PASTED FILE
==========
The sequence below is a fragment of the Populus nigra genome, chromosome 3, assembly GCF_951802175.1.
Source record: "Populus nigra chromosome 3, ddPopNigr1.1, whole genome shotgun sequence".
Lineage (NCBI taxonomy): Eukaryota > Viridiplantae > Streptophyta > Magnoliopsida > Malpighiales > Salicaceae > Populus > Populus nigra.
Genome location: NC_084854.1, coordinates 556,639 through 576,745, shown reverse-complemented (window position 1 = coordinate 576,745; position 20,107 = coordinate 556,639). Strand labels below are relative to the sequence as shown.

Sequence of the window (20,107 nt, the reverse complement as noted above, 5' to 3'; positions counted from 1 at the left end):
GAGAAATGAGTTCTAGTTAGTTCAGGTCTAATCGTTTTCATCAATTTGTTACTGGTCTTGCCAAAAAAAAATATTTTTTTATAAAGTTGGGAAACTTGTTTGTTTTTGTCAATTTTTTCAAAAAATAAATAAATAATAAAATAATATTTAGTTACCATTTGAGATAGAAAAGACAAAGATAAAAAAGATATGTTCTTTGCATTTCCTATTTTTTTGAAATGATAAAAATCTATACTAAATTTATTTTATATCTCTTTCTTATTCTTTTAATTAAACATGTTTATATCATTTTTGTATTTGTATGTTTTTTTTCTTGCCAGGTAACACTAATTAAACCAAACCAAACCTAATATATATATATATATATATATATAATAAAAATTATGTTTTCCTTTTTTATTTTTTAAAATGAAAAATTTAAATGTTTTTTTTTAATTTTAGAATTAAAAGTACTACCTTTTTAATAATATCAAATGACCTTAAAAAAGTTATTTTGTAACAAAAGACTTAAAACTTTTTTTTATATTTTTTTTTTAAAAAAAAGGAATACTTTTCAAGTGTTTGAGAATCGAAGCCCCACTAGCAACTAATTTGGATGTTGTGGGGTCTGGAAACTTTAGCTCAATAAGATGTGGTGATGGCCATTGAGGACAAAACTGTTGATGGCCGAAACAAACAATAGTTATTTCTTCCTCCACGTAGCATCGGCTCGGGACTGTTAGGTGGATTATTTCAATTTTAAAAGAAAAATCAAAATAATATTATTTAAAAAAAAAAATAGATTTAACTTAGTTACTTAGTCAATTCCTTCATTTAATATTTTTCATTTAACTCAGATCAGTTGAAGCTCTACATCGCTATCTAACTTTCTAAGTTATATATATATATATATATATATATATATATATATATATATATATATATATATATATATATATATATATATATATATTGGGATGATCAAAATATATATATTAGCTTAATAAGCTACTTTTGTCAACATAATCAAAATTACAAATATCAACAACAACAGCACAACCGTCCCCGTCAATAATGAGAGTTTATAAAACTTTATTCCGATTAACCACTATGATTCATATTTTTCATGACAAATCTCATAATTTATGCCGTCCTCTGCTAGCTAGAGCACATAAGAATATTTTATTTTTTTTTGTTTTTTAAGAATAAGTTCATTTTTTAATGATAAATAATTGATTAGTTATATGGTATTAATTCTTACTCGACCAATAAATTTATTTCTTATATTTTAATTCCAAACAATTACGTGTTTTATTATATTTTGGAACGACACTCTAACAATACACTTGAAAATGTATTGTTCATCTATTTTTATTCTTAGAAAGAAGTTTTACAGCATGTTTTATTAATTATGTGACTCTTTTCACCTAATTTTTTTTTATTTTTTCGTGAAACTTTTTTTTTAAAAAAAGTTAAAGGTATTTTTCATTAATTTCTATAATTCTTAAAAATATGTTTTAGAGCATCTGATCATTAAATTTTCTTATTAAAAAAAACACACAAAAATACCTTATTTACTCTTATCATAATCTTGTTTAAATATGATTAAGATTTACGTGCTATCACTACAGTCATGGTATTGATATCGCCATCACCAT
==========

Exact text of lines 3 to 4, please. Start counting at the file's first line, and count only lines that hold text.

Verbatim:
Lineage (NCBI taxonomy): Eukaryota > Viridiplantae > Streptophyta > Magnoliopsida > Malpighiales > Salicaceae > Populus > Populus nigra.
Genome location: NC_084854.1, coordinates 556,639 through 576,745, shown reverse-complemented (window position 1 = coordinate 576,745; position 20,107 = coordinate 556,639). Strand labels below are relative to the sequence as shown.